The Wall Street Journal ran a profile of litigator Eugene Scalia
just a day before he's set to argue against new regulations on mutual funds that trade commodities.
And in what surely is not a coincidence, Scalia himself also has an op-ed
in today's Journal
, explaining why the SEC "has such difficulty defending its rules" in court.
He should know. The son of Supreme Court Justice Antonin Scalia, the younger Scalia "has emerged as one of the industry's go-to guys for challenging financial regulations," in the words of Journal
reporter Jamila Trindle.
His record is now 5-0 in recent cases he's argued on behalf of Wall Street, the Journal
reports, including a win in a similar case he argued last week in federal court.
The upcoming case was brought on behalf of the Chamber of Commerce and the ICI, as the MFWire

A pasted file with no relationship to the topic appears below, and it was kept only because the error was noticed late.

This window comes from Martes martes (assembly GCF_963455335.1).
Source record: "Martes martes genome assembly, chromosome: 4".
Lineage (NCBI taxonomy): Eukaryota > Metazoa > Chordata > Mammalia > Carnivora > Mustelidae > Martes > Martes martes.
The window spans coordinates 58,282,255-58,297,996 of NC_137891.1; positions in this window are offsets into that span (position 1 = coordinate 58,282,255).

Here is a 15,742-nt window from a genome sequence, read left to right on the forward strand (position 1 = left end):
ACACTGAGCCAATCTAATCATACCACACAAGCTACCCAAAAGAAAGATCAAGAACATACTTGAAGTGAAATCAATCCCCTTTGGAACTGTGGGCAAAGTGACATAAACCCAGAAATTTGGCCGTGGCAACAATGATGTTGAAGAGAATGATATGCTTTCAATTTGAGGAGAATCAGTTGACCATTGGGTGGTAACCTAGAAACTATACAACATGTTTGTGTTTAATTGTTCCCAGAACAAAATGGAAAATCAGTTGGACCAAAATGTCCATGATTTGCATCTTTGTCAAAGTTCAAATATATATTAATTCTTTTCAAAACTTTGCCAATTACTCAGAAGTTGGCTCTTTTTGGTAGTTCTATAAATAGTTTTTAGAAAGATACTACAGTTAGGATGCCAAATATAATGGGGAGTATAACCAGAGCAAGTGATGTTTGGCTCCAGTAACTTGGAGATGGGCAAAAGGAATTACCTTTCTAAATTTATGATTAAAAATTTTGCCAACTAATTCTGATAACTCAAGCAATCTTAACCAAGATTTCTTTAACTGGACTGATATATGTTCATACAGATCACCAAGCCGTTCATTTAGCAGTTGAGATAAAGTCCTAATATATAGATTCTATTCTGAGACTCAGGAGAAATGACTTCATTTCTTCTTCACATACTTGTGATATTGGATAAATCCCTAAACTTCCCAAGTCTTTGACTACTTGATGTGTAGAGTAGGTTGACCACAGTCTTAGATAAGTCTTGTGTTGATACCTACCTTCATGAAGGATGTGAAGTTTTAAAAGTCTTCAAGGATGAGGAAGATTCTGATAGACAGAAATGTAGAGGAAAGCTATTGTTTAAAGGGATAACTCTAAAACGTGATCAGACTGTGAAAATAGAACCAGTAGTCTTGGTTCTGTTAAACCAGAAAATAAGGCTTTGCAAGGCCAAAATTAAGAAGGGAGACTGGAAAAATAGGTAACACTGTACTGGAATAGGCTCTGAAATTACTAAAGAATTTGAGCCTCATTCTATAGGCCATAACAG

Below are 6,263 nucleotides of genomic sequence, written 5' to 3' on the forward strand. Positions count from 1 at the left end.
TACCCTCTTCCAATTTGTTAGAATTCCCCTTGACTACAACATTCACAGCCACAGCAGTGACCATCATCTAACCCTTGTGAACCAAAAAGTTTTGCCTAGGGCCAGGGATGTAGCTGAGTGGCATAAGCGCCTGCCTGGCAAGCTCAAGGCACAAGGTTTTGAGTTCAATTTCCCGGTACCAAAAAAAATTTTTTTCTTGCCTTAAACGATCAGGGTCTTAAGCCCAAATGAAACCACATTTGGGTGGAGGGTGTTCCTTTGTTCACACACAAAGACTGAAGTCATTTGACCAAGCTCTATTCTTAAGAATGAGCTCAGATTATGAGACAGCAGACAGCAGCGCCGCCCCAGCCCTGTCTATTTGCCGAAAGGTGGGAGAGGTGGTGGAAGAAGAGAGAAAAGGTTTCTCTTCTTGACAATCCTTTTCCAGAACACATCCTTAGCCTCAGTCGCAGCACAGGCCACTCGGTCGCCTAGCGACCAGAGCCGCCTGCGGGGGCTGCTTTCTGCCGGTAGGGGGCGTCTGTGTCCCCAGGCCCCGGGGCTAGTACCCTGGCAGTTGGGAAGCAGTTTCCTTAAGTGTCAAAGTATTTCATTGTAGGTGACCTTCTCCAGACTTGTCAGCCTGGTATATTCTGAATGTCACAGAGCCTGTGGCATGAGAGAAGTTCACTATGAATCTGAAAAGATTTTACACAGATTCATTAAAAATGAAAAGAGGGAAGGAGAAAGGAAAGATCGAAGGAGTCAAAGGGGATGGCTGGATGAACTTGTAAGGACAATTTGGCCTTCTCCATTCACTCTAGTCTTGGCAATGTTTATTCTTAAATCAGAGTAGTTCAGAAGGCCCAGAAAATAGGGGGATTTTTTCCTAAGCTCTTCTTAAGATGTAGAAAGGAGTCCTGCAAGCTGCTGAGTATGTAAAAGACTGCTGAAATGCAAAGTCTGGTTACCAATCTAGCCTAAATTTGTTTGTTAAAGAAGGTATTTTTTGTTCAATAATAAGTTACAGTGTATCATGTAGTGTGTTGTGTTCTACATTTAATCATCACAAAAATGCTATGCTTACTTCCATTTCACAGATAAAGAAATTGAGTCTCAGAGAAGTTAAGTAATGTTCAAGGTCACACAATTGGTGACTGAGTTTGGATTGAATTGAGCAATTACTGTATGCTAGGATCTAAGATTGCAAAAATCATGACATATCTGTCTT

reported when the case was filed last April. The trade groups are challenging the requirement set by Dodd-Frank that mutual funds trading commodities register with the Commodities Futures Trading Commission.
Scalia's op-ed gives a bullet-pointed list of the reasons the SEC has failed in court, puncturing the argument that the courts have been issuing ideologically driven rulings. One big reason is that the SEC is bad at cost-benefit analysis, he says.
Scalia's conclusion: "the SEC (and, lately, the CFTC) often does a poor job with the hard work of the rule-making process." A judgement that bodes well for the industry's chances in court tomorrow.
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